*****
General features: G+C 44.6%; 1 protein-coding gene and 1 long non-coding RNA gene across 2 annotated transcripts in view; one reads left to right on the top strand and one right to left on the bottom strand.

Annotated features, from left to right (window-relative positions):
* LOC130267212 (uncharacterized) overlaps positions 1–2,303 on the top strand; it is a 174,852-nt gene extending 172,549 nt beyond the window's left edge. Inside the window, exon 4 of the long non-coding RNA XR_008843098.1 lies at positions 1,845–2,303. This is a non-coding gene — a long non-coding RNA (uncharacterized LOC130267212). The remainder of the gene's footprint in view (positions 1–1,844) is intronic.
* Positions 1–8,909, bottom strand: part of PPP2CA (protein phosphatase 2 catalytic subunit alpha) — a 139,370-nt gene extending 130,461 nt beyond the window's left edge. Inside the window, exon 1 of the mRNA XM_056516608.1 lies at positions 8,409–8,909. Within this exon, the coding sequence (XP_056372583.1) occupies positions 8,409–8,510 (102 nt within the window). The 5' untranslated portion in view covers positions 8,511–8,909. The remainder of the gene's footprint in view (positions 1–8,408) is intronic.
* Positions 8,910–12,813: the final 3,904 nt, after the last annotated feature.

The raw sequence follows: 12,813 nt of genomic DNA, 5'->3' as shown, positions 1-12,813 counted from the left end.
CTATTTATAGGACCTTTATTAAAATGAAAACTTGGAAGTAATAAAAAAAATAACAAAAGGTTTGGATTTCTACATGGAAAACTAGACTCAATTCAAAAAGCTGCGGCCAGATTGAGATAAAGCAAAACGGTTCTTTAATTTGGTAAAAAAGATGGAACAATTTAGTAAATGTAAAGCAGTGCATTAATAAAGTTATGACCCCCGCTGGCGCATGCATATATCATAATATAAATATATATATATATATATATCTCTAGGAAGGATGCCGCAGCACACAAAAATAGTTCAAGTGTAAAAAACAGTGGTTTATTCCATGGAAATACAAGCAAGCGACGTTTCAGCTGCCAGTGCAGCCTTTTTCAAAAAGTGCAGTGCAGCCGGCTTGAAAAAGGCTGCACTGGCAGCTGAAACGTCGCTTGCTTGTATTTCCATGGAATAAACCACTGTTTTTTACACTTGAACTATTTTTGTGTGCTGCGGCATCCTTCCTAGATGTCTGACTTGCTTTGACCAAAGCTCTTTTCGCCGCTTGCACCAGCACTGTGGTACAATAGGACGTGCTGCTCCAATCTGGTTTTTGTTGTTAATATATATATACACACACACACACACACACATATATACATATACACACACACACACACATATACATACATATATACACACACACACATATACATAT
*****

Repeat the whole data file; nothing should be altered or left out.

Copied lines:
General features: G+C 44.6%; 1 protein-coding gene and 1 long non-coding RNA gene across 2 annotated transcripts in view; one reads left to right on the top strand and one right to left on the bottom strand.

Annotated features, from left to right (window-relative positions):
* LOC130267212 (uncharacterized) overlaps positions 1–2,303 on the top strand; it is a 174,852-nt gene extending 172,549 nt beyond the window's left edge. Inside the window, exon 4 of the long non-coding RNA XR_008843098.1 lies at positions 1,845–2,303. This is a non-coding gene — a long non-coding RNA (uncharacterized LOC130267212). The remainder of the gene's footprint in view (positions 1–1,844) is intronic.
* Positions 1–8,909, bottom strand: part of PPP2CA (protein phosphatase 2 catalytic subunit alpha) — a 139,370-nt gene extending 130,461 nt beyond the window's left edge. Inside the window, exon 1 of the mRNA XM_056516608.1 lies at positions 8,409–8,909. Within this exon, the coding sequence (XP_056372583.1) occupies positions 8,409–8,510 (102 nt within the window). The 5' untranslated portion in view covers positions 8,511–8,909. The remainder of the gene's footprint in view (positions 1–8,408) is intronic.
* Positions 8,910–12,813: the final 3,904 nt, after the last annotated feature.

The raw sequence follows: 12,813 nt of genomic DNA, 5'->3' as shown, positions 1-12,813 counted from the left end.
CTATTTATAGGACCTTTATTAAAATGAAAACTTGGAAGTAATAAAAAAAATAACAAAAGGTTTGGATTTCTACATGGAAAACTAGACTCAATTCAAAAAGCTGCGGCCAGATTGAGATAAAGCAAAACGGTTCTTTAATTTGGTAAAAAAGATGGAACAATTTAGTAAATGTAAAGCAGTGCATTAATAAAGTTATGACCCCCGCTGGCGCATGCATATATCATAATATAAATATATATATATATATATATCTCTAGGAAGGATGCCGCAGCACACAAAAATAGTTCAAGTGTAAAAAACAGTGGTTTATTCCATGGAAATACAAGCAAGCGACGTTTCAGCTGCCAGTGCAGCCTTTTTCAAAAAGTGCAGTGCAGCCGGCTTGAAAAAGGCTGCACTGGCAGCTGAAACGTCGCTTGCTTGTATTTCCATGGAATAAACCACTGTTTTTTACACTTGAACTATTTTTGTGTGCTGCGGCATCCTTCCTAGATGTCTGACTTGCTTTGACCAAAGCTCTTTTCGCCGCTTGCACCAGCACTGTGGTACAATAGGACGTGCTGCTCCAATCTGGTTTTTGTTGTTAATATATATATACACACACACACACACACACATATATACATATACACACACACACACACATATACATACATATATACACACACACACATATACATAT